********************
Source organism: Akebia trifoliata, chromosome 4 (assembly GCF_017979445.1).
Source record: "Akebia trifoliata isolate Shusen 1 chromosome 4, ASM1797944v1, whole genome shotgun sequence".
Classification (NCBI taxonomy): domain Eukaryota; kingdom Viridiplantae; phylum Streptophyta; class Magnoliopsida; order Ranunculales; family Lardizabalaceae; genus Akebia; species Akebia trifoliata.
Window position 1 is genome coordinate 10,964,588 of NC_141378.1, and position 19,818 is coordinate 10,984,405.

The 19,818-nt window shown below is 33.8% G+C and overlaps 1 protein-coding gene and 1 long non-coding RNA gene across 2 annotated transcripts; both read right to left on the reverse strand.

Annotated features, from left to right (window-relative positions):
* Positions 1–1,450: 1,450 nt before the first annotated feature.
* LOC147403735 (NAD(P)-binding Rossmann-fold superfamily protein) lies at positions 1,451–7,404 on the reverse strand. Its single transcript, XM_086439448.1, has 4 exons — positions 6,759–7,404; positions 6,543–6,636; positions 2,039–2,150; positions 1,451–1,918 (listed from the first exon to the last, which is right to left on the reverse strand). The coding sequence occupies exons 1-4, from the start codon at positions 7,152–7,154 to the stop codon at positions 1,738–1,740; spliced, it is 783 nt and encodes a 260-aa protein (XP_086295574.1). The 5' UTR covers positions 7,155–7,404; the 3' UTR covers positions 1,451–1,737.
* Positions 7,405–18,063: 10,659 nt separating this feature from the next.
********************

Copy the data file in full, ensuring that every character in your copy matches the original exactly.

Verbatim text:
Source organism: Akebia trifoliata, chromosome 4 (assembly GCF_017979445.1).
Source record: "Akebia trifoliata isolate Shusen 1 chromosome 4, ASM1797944v1, whole genome shotgun sequence".
Classification (NCBI taxonomy): domain Eukaryota; kingdom Viridiplantae; phylum Streptophyta; class Magnoliopsida; order Ranunculales; family Lardizabalaceae; genus Akebia; species Akebia trifoliata.
Window position 1 is genome coordinate 10,964,588 of NC_141378.1, and position 19,818 is coordinate 10,984,405.

The 19,818-nt window shown below is 33.8% G+C and overlaps 1 protein-coding gene and 1 long non-coding RNA gene across 2 annotated transcripts; both read right to left on the reverse strand.

Annotated features, from left to right (window-relative positions):
* Positions 1–1,450: 1,450 nt before the first annotated feature.
* LOC147403735 (NAD(P)-binding Rossmann-fold superfamily protein) lies at positions 1,451–7,404 on the reverse strand. Its single transcript, XM_086439448.1, has 4 exons — positions 6,759–7,404; positions 6,543–6,636; positions 2,039–2,150; positions 1,451–1,918 (listed from the first exon to the last, which is right to left on the reverse strand). The coding sequence occupies exons 1-4, from the start codon at positions 7,152–7,154 to the stop codon at positions 1,738–1,740; spliced, it is 783 nt and encodes a 260-aa protein (XP_086295574.1). The 5' UTR covers positions 7,155–7,404; the 3' UTR covers positions 1,451–1,737.
* Positions 7,405–18,063: 10,659 nt separating this feature from the next.